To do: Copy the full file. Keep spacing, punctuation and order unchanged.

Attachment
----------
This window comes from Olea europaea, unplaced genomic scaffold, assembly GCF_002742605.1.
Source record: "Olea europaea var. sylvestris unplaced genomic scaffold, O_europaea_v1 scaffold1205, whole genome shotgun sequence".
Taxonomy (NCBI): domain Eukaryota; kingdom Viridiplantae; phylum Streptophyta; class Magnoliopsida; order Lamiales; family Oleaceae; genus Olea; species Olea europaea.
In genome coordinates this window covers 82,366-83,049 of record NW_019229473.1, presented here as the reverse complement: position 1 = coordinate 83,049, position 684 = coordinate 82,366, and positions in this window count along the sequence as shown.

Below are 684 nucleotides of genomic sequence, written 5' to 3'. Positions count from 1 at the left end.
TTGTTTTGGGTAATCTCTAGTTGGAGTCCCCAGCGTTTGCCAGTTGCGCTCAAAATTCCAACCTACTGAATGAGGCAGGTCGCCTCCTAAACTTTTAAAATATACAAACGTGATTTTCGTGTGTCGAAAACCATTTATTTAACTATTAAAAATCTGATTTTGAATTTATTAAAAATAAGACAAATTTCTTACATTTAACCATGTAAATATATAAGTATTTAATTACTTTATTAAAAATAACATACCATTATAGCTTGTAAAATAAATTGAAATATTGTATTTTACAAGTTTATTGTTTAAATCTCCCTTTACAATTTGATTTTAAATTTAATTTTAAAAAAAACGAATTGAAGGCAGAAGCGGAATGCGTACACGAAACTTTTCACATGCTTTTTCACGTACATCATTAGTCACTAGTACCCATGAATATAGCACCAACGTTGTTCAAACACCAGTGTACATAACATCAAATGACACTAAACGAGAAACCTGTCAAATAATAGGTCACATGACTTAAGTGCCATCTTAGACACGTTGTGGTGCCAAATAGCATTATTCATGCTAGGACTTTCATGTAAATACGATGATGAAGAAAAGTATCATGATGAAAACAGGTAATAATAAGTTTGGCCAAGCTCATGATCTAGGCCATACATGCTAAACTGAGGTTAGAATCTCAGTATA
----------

This window comes from Olea europaea, unplaced genomic scaffold, assembly GCF_002742605.1.
Source record: "Olea europaea var. sylvestris unplaced genomic scaffold, O_europaea_v1 scaffold1205, whole genome shotgun sequence".
Taxonomy (NCBI): domain Eukaryota; kingdom Viridiplantae; phylum Streptophyta; class Magnoliopsida; order Lamiales; family Oleaceae; genus Olea; species Olea europaea.
In genome coordinates this window covers 82,366-83,049 of record NW_019229473.1, presented here as the reverse complement: position 1 = coordinate 83,049, position 684 = coordinate 82,366, and positions in this window count along the sequence as shown.

Below are 684 nucleotides of genomic sequence, written 5' to 3'. Positions count from 1 at the left end.
TTGTTTTGGGTAATCTCTAGTTGGAGTCCCCAGCGTTTGCCAGTTGCGCTCAAAATTCCAACCTACTGAATGAGGCAGGTCGCCTCCTAAACTTTTAAAATATACAAACGTGATTTTCGTGTGTCGAAAACCATTTATTTAACTATTAAAAATCTGATTTTGAATTTATTAAAAATAAGACAAATTTCTTACATTTAACCATGTAAATATATAAGTATTTAATTACTTTATTAAAAATAACATACCATTATAGCTTGTAAAATAAATTGAAATATTGTATTTTACAAGTTTATTGTTTAAATCTCCCTTTACAATTTGATTTTAAATTTAATTTTAAAAAAAACGAATTGAAGGCAGAAGCGGAATGCGTACACGAAACTTTTCACATGCTTTTTCACGTACATCATTAGTCACTAGTACCCATGAATATAGCACCAACGTTGTTCAAACACCAGTGTACATAACATCAAATGACACTAAACGAGAAACCTGTCAAATAATAGGTCACATGACTTAAGTGCCATCTTAGACACGTTGTGGTGCCAAATAGCATTATTCATGCTAGGACTTTCATGTAAATACGATGATGAAGAAAAGTATCATGATGAAAACAGGTAATAATAAGTTTGGCCAAGCTCATGATCTAGGCCATACATGCTAAACTGAGGTTAGAATCTCAGTATA